If you’re way too uncomfortable to even think about picking up a dumbbell or trying a push-up, intermittent, gentle arm movements can help with pain and swelling by stimulating blood flow. Dr. Fichtenbaum suggests shoulder circles, flexing and extending your elbow, or even gently rubbing your arm. Also, try to keep using your arm as you normally would, which can promote circulation. While this likely won’t prevent soreness, it might make it a little more manageable—which can be good news for your future workouts.
Anxiety depression mental health 4. Easy workouts afterward may be key.
Plan for easy workouts during the 48 hours after your vaccination, even if you think you feel fine, says Guest. Same reasoning applies here as with workouts prior to your vaccine: You don’t want to trigger any kind of reactions, like muscle soreness, that can compound any possible side effects that may develop after your vaccine. After all, many of these can appear up to three days after receiving your shot, so while you may feel fine at first—and ready to work out—some effects may rear up after that may make that not such a great idea.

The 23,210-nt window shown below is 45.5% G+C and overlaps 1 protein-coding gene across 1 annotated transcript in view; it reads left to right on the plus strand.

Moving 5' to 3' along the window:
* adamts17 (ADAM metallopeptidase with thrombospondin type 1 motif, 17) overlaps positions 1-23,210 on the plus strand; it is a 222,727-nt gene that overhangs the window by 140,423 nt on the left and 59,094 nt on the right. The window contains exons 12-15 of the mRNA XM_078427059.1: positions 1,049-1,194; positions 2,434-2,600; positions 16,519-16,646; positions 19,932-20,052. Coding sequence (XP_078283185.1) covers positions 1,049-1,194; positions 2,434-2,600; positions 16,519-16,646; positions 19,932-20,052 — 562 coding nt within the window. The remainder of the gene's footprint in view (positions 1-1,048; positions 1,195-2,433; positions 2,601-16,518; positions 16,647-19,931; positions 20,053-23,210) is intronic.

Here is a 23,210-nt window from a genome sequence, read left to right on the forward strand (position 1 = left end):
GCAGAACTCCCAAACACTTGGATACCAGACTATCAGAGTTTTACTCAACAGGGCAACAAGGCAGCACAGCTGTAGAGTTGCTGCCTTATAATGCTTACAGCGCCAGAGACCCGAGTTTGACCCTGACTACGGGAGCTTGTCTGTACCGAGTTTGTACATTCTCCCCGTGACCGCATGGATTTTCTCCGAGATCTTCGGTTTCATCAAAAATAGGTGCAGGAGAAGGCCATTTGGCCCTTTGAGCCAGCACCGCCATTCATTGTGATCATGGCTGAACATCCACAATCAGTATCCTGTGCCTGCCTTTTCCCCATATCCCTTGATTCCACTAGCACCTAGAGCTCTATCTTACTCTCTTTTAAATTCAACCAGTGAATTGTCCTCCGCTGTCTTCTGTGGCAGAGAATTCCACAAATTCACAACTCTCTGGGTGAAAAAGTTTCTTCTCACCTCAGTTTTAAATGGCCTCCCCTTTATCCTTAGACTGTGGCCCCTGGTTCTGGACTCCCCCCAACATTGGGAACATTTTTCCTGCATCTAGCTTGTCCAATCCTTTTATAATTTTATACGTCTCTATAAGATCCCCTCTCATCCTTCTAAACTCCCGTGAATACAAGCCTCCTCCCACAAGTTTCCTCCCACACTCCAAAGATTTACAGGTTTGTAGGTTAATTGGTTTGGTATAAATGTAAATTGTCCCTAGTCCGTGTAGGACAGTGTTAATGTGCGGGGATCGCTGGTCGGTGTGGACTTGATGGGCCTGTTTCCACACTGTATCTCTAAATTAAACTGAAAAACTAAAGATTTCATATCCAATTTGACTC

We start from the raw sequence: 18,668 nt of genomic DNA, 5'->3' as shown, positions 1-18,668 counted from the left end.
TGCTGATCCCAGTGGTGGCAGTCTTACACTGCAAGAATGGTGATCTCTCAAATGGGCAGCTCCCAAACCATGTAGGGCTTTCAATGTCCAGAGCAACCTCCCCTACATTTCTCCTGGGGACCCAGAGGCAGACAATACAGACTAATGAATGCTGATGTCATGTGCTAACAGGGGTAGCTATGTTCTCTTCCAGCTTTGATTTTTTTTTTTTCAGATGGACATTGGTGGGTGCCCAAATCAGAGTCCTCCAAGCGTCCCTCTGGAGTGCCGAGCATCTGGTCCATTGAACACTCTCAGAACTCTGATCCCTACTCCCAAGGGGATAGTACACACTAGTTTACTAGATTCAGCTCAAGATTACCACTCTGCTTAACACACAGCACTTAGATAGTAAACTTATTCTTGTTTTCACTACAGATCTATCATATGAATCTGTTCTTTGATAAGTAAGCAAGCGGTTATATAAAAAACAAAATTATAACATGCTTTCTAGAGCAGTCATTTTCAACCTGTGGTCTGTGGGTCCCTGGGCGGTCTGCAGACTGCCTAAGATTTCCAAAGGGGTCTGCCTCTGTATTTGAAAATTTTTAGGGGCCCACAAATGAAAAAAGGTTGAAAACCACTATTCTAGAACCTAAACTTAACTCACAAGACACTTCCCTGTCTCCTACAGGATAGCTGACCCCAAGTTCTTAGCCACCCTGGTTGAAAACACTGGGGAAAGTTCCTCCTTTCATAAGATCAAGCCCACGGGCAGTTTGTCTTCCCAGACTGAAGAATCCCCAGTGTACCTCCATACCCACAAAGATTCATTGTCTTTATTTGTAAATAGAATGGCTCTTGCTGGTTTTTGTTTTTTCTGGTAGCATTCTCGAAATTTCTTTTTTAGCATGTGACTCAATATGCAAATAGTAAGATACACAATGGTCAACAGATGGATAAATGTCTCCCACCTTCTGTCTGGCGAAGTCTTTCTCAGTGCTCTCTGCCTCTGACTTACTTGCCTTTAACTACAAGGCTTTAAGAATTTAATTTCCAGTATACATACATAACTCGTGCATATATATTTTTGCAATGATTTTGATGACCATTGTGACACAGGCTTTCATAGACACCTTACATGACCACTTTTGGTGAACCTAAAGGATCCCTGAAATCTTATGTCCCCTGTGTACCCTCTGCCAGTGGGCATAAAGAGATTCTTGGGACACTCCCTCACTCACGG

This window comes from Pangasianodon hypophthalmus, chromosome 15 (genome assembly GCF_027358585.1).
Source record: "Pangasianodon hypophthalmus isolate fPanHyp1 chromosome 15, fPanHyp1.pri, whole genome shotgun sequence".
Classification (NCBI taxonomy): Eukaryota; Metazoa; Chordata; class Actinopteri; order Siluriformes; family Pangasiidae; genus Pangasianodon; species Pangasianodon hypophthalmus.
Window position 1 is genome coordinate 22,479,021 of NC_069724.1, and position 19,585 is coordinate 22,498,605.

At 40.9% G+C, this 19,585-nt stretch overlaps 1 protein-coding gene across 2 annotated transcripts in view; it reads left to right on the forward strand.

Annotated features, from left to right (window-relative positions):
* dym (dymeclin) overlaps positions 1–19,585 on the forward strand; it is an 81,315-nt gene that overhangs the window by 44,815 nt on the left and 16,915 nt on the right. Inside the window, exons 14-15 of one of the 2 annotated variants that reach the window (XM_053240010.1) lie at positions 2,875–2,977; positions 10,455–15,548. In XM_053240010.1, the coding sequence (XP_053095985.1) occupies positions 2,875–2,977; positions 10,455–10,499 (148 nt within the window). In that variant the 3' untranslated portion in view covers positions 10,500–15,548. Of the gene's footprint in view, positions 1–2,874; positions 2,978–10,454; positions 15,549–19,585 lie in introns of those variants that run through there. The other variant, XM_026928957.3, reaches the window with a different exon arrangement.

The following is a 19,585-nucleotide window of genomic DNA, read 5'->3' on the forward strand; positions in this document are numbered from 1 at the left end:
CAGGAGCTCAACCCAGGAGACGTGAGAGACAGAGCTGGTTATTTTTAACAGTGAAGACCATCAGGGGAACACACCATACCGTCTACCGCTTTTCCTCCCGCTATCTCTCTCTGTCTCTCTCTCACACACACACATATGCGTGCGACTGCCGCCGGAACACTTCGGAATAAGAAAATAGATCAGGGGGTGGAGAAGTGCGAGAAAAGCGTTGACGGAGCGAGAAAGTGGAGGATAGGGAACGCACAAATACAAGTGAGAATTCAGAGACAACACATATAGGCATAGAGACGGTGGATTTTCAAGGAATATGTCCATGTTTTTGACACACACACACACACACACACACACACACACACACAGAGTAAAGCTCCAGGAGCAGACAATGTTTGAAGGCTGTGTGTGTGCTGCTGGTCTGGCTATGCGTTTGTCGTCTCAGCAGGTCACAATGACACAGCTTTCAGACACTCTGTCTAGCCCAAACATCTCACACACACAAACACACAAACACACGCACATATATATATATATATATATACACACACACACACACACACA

This is especially true after your second shot of Pfizer or Moderna, which tends to trigger more flu-like symptoms than the first. Fatigue, low-grade fever, and muscle aches are more common after that second jab, says Dr. Babock. (There’s no evidence that working out afterward affects the vaccine’s effectiveness, but remember, your immune system is working after a vaccine and after a workout to repair your muscles, so it’s possible you’d also take longer to recover after exercising, too.)
If you don’t feel 100%, there’s no reason to push through a hard workout—or even to work out at all. If you’re really wiped out, give yourself a break.
If you’re worried about “losing” fitness by taking it easy after getting your shot, that can actually be a good sign you’re overdue for a rest day, says Dr. Guest. If you’re overly focused on never missing a workout—even if your body is telling you otherwise—you’re much more likely to be at risk for overtraining, she explains. (And no, you’re not going to “lose” your fitness by missing a workout, or even a week of workouts.) She suggests taking advantage of the opportunity to trade your HIIT class for a brisk walk, an easy run, stretching, or even catching up on phone calls or reading.